Even the beloved and despised service drivers offer valuable clues. When I once struggled to describe a destination, one driver advised me to say “Piccadilly theatre”. I hadn’t heard of it, because it had been shut down for decades. But that’s the thing about Beirut: many of its landmarks are memories. It’s as much about what isn’t there as what is.
Perhaps that is why expats and locals alike love the WalkBeirut tour, led by the charismatic Ronnie Chatah. Whenever friends visit, I take them on his exploration of forgotten places right in the middle of town. He weaves a history both shared and intimate.
On top of the battle-scarred 70s tower block of the former Holiday Inn are the crumbling remains of a revolving restaurant, where his parents went on one of their first dates. Legal disputes over tearing the building down have left it as an accidental monument to the war — and to life before it. “You could say, in a way, I started out at that restaurant,” jokes Chatah.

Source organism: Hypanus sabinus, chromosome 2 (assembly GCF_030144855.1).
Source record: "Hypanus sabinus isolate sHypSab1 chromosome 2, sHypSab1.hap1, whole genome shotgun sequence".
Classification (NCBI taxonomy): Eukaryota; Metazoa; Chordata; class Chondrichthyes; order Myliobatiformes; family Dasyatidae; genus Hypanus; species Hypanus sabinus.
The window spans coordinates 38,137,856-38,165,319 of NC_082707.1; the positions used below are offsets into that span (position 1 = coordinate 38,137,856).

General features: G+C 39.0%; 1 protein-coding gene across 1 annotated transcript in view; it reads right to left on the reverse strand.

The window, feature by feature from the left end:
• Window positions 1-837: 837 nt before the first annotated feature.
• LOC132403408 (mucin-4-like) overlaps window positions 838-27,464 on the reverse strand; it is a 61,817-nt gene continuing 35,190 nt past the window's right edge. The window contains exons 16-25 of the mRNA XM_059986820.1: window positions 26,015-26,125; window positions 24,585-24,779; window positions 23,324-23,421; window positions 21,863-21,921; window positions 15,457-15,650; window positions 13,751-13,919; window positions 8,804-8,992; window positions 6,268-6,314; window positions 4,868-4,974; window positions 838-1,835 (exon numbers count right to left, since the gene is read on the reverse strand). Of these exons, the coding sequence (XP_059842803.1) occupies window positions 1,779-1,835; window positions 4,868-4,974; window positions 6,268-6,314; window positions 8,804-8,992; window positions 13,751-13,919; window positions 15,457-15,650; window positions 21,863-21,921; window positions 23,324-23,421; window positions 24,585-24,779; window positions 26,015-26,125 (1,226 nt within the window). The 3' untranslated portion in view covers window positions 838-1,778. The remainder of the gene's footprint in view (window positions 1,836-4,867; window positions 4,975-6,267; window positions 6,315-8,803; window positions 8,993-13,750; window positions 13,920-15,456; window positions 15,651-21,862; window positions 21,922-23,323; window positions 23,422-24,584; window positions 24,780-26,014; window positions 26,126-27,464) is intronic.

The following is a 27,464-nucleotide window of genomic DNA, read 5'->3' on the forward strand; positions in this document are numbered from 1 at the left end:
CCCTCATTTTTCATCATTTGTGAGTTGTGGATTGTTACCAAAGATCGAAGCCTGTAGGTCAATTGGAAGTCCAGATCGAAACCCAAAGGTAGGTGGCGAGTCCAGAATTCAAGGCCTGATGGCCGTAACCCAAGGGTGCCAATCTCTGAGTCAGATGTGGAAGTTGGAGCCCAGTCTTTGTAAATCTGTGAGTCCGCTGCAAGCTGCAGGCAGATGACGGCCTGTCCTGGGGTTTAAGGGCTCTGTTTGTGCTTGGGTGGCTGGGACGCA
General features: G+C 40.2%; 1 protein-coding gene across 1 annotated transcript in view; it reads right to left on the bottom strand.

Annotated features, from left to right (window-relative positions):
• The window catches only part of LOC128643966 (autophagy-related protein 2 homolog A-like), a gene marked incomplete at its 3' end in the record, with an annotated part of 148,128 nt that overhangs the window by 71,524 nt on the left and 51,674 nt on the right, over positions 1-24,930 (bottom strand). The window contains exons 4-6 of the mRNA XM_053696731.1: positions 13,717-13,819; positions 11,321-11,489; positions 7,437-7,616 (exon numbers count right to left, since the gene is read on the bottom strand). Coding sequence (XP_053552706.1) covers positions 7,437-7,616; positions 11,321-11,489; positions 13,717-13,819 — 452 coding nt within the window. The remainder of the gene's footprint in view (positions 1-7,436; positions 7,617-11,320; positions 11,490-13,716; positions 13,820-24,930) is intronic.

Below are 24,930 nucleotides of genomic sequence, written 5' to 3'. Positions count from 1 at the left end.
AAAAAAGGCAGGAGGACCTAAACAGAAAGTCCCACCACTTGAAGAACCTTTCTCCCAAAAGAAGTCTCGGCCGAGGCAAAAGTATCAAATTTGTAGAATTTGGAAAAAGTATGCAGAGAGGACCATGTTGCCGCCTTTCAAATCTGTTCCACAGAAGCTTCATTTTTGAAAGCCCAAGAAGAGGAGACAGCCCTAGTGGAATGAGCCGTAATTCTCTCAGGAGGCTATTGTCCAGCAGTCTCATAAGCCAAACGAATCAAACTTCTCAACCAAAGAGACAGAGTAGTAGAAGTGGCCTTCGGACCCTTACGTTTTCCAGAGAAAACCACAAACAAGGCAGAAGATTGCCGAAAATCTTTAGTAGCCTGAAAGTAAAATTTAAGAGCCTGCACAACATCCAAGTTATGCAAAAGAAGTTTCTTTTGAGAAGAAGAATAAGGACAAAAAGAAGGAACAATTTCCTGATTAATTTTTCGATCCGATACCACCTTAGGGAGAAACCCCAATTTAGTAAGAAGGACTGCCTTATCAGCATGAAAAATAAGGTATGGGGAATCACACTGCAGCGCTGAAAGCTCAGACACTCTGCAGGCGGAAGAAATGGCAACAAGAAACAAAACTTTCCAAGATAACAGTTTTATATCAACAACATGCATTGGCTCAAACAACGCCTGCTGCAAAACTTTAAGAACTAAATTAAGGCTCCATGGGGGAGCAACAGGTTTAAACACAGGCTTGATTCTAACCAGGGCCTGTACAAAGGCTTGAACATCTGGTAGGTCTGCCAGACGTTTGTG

Living in Beirut for seven years, I have my own map of memories and absences. Places I once lived alone. The corniche where I would gossip with a beloved friend who passed away.
I also walk past the glowing windows of apartments where I made meals with friends, or the old Le Chef restaurant, where waiters who have known me for years shout “Erikaaaa!” with happy madness as I pass, to the bewilderment of their customers. There is the little side street I loved to walk down with Alex.
He proposed by sending me on a scavenger hunt. A set of riddles led me across town, from the little side street, all the way to the Corniche. I arrived in time for sunset. I’ll keep the riddles. Someday, I’ll come back searching for places that once were and, in Beirut, always will be.